One of the most important permaculture principles to remember with a new piece of property is to work in order of greatest permanence. In other words, your road, swale and pond system will last the longest --- start there. Don't start planting trees until you've got the permanent stuff done. So start with the big picture.

HOWEVER -- you also need to start small. That can be your zone 1 stuff: a little kitchen garden, a little greenhouse or hoop house, your herb garden, your nursery where you get 100 comfrey plants started . . . this is all close to the house and requires minimal investment. Just build as much as you feel you can maintain. Finish your raised beds, plant them, and enjoy them. Build an herb spiral, and enjoy it. Bit by bit, starting in zone 1, slowly build out the system.

I'd strongly encourage you to NOT start 10 projects all at once. Maybe add one new thing a year. If this year, you build your kitchen garden and your compost bin system, that's great. Next year, perhaps you do some preliminary earthworks as well as a chicken tractor. Pipe the rainwater from your roof to the garden. That's enough. The third year, begin to plant your orchard below those swales you dug last year. Fourth year, extend your swales, and add bees. Fifth year, you'll have the money to dig your pond, and extend your orchard. Bit by bit, add to your system. In 10 years, you'll be amazed at how much you've accomplished, but you won't be overwhelmed trying to maintain everything. I've always got the next thing on my list that I look forward to adding. It's fun to have a new project to look forward to.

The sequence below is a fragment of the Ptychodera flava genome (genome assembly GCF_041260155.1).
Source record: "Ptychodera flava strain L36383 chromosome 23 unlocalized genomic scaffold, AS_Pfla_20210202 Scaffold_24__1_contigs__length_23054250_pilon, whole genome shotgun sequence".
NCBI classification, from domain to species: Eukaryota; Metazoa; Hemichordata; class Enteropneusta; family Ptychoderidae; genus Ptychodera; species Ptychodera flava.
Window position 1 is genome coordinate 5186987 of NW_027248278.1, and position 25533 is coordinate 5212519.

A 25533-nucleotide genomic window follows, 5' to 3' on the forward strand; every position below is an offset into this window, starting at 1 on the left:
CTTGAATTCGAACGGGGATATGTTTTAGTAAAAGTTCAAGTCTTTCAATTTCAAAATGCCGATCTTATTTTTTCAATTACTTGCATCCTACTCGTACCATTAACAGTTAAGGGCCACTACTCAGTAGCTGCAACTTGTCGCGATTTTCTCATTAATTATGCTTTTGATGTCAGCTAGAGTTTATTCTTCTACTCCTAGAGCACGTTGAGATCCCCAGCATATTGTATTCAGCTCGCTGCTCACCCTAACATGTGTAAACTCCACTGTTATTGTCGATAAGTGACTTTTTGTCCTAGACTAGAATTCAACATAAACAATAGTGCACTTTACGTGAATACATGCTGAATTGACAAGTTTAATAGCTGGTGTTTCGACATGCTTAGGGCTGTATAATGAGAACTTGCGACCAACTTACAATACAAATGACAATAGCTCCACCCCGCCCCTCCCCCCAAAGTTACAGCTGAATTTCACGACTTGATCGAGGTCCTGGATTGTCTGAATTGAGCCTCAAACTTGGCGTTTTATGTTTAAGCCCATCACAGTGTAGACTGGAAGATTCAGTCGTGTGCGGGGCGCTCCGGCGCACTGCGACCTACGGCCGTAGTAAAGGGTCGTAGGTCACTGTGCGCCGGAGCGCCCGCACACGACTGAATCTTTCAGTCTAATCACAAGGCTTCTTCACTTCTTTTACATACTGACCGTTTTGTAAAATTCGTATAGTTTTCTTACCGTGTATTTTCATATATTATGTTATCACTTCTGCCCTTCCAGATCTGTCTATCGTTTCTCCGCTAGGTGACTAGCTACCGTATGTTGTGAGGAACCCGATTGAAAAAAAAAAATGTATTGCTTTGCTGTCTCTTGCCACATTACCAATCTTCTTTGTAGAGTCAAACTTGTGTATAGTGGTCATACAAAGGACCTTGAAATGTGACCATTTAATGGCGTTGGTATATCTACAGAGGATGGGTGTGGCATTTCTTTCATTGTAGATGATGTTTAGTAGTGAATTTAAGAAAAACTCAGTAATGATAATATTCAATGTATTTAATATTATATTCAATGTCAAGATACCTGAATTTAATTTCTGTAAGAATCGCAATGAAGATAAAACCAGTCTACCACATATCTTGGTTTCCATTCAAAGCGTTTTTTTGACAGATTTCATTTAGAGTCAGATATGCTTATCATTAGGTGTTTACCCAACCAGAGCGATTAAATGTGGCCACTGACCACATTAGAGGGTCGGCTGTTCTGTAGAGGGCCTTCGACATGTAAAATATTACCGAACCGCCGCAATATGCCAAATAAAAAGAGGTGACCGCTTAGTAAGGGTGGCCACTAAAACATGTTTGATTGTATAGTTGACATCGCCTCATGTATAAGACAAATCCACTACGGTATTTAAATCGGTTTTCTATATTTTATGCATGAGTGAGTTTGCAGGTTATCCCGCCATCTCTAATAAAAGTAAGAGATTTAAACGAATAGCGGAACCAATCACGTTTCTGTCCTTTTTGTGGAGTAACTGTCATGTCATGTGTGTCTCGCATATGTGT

If you haven't taken a PDC, consider doing so.

Best of luck with your new project! Don't be overwhelmed -- just enjoy it!
 
Michelle Schurko
Posts: 17
Location: Saskatchewan
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@RedHawk: I'm very grateful for your perspective. As a settler/occupier of Indigenous land now known as Canada, it is really important to me to establish a strong connection to those who rightly own and belong to the land I wish to steward. I've struggled a lot trying to learn how to best move forward - learning from my heart, from Indigenous elders and knowledge keepers, and from the land Herself. I hope your wife is better soon. Maybe some of the people you and your wife have helped might be able to lend you a hand on your little homestead!

@John Weiland: Do you think some chicken netting would help? I'm planning on a heavily mulched garden. It's on the edge of a town so it's definitely not wilderness but far enough on the edge that it's more rural. There seems to be some birds who live in the spot and I'm trying to find out if they're insect eaters that I would love to befriend!

I've been thinking about some soil conditioners as well. Some daikon radish, alfalfa and clover.
 
Michelle Schurko
Posts: 17
Location: Saskatchewan
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@ Marco B: What a fantastic outline of goals! I'm already feeling so much more confident and not just anxious. It's hard to block out the parts of my brain that keep yelling "do it! do it! now now now!" But it sure is helpful to hear so many other people saying just relax and take it easy. I have a LOT of data to collect!